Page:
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Tokyo Preparing For Floods 'Beyond Anything We've Seen'

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  • As we all know, in the near future (20XX is coming up fast!) Tokyo will be nothing but skyscrapers accessed via flying car, so it doesn't much matter if the ground is permanently flooded or not. For rural areas, look on the bright side: no having to manually flood your rice paddies, they come pre-flooded for your convenience!

  • by Nidi62 ( 1525137 ) on Tuesday October 10, 2017 @05:41AM (#55341673)
    So the summary basically boils down to Japan is dammed if they do, damned if they don't.
  • by Anonymous Coward

    "Tokyo's $2 billion underground anti-flood system that consists of tunnels that divert water away"
    You mean like storm water drains/sewers? Like most of the cities in the world has? I know it's useless to complain, but why does everything have to be hyped up!?

    • "Tokyo's $2 billion underground anti-flood system that consists of tunnels that divert water away"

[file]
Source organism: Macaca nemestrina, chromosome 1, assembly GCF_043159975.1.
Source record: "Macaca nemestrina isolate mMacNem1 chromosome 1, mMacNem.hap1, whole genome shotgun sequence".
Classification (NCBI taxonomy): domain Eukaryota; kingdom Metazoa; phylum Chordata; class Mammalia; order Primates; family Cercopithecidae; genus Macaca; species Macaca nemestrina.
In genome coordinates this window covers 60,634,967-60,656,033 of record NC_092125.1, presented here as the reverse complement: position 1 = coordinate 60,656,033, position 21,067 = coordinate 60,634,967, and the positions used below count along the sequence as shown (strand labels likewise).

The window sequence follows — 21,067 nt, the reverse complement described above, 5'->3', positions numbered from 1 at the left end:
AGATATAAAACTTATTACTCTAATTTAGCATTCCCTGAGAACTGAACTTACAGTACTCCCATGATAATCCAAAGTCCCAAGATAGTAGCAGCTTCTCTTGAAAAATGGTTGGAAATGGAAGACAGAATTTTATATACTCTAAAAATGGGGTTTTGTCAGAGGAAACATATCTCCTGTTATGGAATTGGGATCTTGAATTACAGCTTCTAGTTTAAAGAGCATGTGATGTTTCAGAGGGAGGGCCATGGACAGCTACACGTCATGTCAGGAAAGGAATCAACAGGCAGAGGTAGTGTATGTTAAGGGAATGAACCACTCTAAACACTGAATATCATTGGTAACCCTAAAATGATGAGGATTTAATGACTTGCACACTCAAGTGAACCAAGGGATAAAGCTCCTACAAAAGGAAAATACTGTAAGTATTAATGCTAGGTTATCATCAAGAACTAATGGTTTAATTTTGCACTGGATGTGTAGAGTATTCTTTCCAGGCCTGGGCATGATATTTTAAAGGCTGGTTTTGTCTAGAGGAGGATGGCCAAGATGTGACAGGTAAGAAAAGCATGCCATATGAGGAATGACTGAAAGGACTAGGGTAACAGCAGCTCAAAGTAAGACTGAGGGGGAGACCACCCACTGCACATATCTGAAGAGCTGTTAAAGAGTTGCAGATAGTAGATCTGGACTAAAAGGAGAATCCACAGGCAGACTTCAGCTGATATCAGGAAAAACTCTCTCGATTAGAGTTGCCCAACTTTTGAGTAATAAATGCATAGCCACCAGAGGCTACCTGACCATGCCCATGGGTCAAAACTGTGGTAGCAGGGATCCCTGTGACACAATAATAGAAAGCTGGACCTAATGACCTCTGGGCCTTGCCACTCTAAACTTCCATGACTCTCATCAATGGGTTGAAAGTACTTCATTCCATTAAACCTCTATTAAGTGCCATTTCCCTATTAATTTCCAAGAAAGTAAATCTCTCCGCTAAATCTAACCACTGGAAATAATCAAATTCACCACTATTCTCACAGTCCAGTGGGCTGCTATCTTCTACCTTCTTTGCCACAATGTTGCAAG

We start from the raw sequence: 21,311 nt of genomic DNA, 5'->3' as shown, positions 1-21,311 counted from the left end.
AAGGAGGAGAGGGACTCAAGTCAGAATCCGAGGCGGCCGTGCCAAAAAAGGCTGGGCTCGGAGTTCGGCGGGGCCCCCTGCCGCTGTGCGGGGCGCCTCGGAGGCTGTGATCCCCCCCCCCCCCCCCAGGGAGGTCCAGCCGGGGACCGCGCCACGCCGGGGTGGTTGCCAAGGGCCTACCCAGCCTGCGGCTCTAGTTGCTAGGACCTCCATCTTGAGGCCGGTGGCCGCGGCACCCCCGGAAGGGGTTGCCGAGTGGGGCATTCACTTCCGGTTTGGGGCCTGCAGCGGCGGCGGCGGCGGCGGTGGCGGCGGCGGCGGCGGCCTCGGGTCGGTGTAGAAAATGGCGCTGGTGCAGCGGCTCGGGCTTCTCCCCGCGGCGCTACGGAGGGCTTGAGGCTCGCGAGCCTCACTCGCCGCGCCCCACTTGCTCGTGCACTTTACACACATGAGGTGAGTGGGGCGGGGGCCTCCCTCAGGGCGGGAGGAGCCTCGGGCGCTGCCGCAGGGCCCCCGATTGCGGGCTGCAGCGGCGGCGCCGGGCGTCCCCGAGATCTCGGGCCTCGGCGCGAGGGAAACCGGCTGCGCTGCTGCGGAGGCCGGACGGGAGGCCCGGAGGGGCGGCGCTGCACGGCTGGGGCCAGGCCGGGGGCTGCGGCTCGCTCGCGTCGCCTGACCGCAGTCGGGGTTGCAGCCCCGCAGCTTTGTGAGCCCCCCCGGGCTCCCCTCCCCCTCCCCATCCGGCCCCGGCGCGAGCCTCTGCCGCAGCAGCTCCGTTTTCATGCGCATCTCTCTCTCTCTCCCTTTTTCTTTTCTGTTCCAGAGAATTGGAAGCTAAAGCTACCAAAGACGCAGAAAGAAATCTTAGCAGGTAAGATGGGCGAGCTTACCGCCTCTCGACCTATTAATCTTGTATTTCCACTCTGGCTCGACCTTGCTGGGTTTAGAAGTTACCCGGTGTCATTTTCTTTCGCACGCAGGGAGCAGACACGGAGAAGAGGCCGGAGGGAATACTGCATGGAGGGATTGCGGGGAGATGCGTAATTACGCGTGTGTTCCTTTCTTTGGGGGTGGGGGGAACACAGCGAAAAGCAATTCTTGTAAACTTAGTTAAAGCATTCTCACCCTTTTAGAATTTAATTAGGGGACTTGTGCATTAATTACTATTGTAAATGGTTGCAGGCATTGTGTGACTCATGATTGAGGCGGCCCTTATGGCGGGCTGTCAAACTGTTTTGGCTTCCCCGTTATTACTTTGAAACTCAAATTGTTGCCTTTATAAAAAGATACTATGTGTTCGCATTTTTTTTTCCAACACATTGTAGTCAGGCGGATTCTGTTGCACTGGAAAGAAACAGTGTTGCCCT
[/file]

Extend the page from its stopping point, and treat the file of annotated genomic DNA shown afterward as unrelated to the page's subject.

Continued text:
You mean like storm water drains/sewers? Like most of the cities in the world has? I know it's useless to complain, but why does everything have to be hyped up!?

      But they're "Library of Congress" sized storm drains.

    • Because it's not just storm drains. They have active measures to control the flow of water.

      Some places are fine with simple storm drains, but apparently Japan has required more extensive infrastructure.

    • And really not that much either. Austin just blew 163 million on a flood control tunnel for downtown. One tunnel. Another factor the article may not have covered is impervious cover. The more development you have the more concrete that covers soil that previously soaked up rain. Austin is kind of a drought/flood area. I've wondered after living here awhile if maybe building codes should be changed so a cistern of say 50K gallons is required for new houses. This would absorb huge amounts of water during heav